Driving down Hatteras Island on NC Highway 12 at dusk, I roll down my windows, letting the salt air wash in. The road rolls on, the sky growing darker and the stars shining brighter by the mile.
The Inn on Pamlico Sound sits on the dune ridge, back a ways from the road, flanked by twin banks of maritime oaks and veiled by a collection of raised-bed gardens. In the dark, I almost pass it.
In 2004, The Inn on Pamlico Sound opened for what owner Steve Nelson calls “a practice year.” Turns out, this first-time inn owner got it right.
“I came to Hatteras in the late ’90s,” Nelson says. “Me, I’m a mountain person, not a beach person, but my ex had heard so much about the beaches here that she booked a place and we came. By day three, I was converted. I remember thinking, ‘This is what people mean by home.’ I’d never felt that before.”
Each guest room is named for native coastal flora, like “Sea Oats,” pictured here. photograph by Chris Hannant
By the end of their stay, he’d bought a house on a handshake deal. A few years later he was here, running an inn.
That first inn was small and the first season was successful, so in the off-season, Nelson pulled together a crew of locals and gutted the place, reconfiguring part of it and building the rest new, including a small commercial kitchen. During his second season, Nelson’s organic approach to marketing — all word of mouth — continued to work. This little 12-room inn with a handful of full-time employees was hosting visitors from across the U.S., Europe, and Asia.
“We wanted to make this a place where you can fall off the planet and feel relaxed and safe,” Nelson says.
• • •
When I step out of my car, the smell of salt air is gone. In its place: loam, green, growing. Squash and herbs. I walk up a path set between a half dozen gardens, each one brimming with fruits, herbs, and vegetables.
“My goal in life is to be promoted to head gardener,” Nelson says. “I’d never grown so much as a houseplant before we started the restaurant, but now there’s not much more I love in life than tending my gardens.”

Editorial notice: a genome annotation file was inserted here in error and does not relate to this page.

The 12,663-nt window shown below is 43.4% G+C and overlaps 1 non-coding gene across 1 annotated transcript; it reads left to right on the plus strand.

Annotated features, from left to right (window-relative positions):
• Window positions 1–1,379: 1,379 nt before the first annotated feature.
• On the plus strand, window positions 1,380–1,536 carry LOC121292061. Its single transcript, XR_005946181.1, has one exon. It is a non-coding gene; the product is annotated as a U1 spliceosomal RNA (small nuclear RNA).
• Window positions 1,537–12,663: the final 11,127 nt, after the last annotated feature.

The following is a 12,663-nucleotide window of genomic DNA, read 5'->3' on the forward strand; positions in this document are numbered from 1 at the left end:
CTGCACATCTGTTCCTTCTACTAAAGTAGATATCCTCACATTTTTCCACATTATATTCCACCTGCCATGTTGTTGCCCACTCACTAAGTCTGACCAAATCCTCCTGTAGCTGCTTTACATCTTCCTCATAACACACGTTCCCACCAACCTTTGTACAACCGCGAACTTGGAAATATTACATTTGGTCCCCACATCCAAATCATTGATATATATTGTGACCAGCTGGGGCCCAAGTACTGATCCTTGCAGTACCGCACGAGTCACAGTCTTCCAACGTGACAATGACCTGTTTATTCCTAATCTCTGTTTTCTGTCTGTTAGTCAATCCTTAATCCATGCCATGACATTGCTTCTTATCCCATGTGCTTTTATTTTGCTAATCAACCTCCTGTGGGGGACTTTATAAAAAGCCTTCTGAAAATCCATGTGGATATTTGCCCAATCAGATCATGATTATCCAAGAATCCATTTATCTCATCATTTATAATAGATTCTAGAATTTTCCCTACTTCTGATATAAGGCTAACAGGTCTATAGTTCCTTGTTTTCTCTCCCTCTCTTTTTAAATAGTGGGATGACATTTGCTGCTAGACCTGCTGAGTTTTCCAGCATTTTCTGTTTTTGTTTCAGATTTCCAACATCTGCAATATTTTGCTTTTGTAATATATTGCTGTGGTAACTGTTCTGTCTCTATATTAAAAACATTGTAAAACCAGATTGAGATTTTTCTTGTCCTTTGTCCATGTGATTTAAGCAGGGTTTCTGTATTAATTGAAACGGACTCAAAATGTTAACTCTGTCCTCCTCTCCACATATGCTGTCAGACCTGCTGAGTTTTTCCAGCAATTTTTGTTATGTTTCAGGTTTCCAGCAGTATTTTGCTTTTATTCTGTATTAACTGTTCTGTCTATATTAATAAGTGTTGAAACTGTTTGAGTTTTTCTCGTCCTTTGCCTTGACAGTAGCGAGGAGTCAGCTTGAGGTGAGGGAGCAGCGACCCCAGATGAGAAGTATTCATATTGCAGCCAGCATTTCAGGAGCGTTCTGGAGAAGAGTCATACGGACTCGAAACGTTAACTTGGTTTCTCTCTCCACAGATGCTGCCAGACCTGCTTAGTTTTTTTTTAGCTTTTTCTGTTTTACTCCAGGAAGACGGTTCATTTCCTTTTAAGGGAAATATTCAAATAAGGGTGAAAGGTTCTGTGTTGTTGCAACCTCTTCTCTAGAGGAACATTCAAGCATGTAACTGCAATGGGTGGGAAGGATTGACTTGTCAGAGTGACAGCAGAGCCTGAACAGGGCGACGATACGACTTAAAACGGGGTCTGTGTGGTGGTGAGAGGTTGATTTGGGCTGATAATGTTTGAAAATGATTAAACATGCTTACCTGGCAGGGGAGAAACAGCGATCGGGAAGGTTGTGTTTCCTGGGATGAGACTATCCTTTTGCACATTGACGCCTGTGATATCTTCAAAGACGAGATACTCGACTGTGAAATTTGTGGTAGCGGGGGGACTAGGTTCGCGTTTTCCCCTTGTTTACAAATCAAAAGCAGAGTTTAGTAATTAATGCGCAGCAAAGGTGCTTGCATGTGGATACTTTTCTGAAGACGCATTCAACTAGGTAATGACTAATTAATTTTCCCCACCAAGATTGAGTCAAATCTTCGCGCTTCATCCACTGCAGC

After his guests expressed a strong interest in fine dining, Outer Banks-style, Nelson expanded his kitchen and dining room. A chef friend helped him launch a proper restaurant, Cafe Pamlico, with a menu that elevated the local cuisine. They focused on seafood, bringing in catches from fishermen no farther away than Roanoke Island, and began using herbs and vegetables grown on the property. Soon, Nelson was making his own soil from compost and sea grass, and the kitchen gardens flourished.
“We’ve been amending our soil since 2010, and, like our advertising, it’s fully organic,” he says. “Our gardens and our chef’s menus work hand in hand, driving each other.”
• • •
That night, I step onto my balcony. I can’t see Pamlico Sound in the darkness, but I can hear it, feel it out there. The wind carries the kind of coolness that only comes from passing over water.
I’m no stranger to the Outer Banks — my family vacationed here when I was a child — but I’ve always felt like I was visiting. The next morning, I roll out of bed and return to the balcony rail. Waking to the sight of Pamlico Sound in the early morning light, I feel like I’m home.
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